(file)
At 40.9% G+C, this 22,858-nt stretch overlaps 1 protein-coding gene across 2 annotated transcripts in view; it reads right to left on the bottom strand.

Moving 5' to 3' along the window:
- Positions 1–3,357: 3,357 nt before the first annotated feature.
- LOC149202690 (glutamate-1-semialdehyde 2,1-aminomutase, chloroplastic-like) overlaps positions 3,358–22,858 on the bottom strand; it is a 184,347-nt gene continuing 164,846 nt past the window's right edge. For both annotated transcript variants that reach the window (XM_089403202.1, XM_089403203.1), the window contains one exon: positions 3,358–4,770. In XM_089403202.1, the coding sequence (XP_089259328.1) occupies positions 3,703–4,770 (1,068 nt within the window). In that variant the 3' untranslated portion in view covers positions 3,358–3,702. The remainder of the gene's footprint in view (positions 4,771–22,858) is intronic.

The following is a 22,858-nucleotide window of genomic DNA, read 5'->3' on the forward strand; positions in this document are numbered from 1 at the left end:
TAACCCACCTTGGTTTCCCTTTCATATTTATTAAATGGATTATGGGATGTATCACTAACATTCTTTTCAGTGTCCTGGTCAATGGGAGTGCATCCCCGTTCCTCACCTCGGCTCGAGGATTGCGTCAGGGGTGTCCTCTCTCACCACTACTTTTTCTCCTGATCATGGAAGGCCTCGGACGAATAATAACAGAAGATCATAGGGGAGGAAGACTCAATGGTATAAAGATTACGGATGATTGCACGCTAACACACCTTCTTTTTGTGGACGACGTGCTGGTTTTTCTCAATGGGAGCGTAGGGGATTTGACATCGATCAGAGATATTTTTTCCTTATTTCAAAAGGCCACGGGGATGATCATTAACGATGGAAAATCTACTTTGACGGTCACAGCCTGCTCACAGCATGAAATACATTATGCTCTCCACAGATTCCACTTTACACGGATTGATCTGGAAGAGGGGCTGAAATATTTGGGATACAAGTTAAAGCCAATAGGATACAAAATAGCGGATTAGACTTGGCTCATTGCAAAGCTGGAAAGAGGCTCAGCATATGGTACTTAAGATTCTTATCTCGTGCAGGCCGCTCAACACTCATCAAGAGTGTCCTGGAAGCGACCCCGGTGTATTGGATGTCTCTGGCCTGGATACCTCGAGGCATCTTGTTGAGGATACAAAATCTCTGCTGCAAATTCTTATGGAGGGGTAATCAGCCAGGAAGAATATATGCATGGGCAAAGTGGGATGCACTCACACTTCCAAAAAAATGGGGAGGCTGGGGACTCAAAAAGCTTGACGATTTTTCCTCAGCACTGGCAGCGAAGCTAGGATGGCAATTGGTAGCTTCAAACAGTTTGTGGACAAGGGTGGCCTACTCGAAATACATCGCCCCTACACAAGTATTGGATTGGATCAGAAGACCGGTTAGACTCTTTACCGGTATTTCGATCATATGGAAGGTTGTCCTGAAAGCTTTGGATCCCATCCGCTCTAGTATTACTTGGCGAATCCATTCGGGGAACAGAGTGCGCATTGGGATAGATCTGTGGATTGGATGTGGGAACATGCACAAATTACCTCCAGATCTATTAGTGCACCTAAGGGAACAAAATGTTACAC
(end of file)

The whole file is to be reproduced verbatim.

At 40.9% G+C, this 22,858-nt stretch overlaps 1 protein-coding gene across 2 annotated transcripts in view; it reads right to left on the bottom strand.

Moving 5' to 3' along the window:
- Positions 1–3,357: 3,357 nt before the first annotated feature.
- LOC149202690 (glutamate-1-semialdehyde 2,1-aminomutase, chloroplastic-like) overlaps positions 3,358–22,858 on the bottom strand; it is a 184,347-nt gene continuing 164,846 nt past the window's right edge. For both annotated transcript variants that reach the window (XM_089403202.1, XM_089403203.1), the window contains one exon: positions 3,358–4,770. In XM_089403202.1, the coding sequence (XP_089259328.1) occupies positions 3,703–4,770 (1,068 nt within the window). In that variant the 3' untranslated portion in view covers positions 3,358–3,702. The remainder of the gene's footprint in view (positions 4,771–22,858) is intronic.

The following is a 22,858-nucleotide window of genomic DNA, read 5'->3' on the forward strand; positions in this document are numbered from 1 at the left end:
TAACCCACCTTGGTTTCCCTTTCATATTTATTAAATGGATTATGGGATGTATCACTAACATTCTTTTCAGTGTCCTGGTCAATGGGAGTGCATCCCCGTTCCTCACCTCGGCTCGAGGATTGCGTCAGGGGTGTCCTCTCTCACCACTACTTTTTCTCCTGATCATGGAAGGCCTCGGACGAATAATAACAGAAGATCATAGGGGAGGAAGACTCAATGGTATAAAGATTACGGATGATTGCACGCTAACACACCTTCTTTTTGTGGACGACGTGCTGGTTTTTCTCAATGGGAGCGTAGGGGATTTGACATCGATCAGAGATATTTTTTCCTTATTTCAAAAGGCCACGGGGATGATCATTAACGATGGAAAATCTACTTTGACGGTCACAGCCTGCTCACAGCATGAAATACATTATGCTCTCCACAGATTCCACTTTACACGGATTGATCTGGAAGAGGGGCTGAAATATTTGGGATACAAGTTAAAGCCAATAGGATACAAAATAGCGGATTAGACTTGGCTCATTGCAAAGCTGGAAAGAGGCTCAGCATATGGTACTTAAGATTCTTATCTCGTGCAGGCCGCTCAACACTCATCAAGAGTGTCCTGGAAGCGACCCCGGTGTATTGGATGTCTCTGGCCTGGATACCTCGAGGCATCTTGTTGAGGATACAAAATCTCTGCTGCAAATTCTTATGGAGGGGTAATCAGCCAGGAAGAATATATGCATGGGCAAAGTGGGATGCACTCACACTTCCAAAAAAATGGGGAGGCTGGGGACTCAAAAAGCTTGACGATTTTTCCTCAGCACTGGCAGCGAAGCTAGGATGGCAATTGGTAGCTTCAAACAGTTTGTGGACAAGGGTGGCCTACTCGAAATACATCGCCCCTACACAAGTATTGGATTGGATCAGAAGACCGGTTAGACTCTTTACCGGTATTTCGATCATATGGAAGGTTGTCCTGAAAGCTTTGGATCCCATCCGCTCTAGTATTACTTGGCGAATCCATTCGGGGAACAGAGTGCGCATTGGGATAGATCTGTGGATTGGATGTGGGAACATGCACAAATTACCTCCAGATCTATTAGTGCACCTAAGGGAACAAAATGTTACAC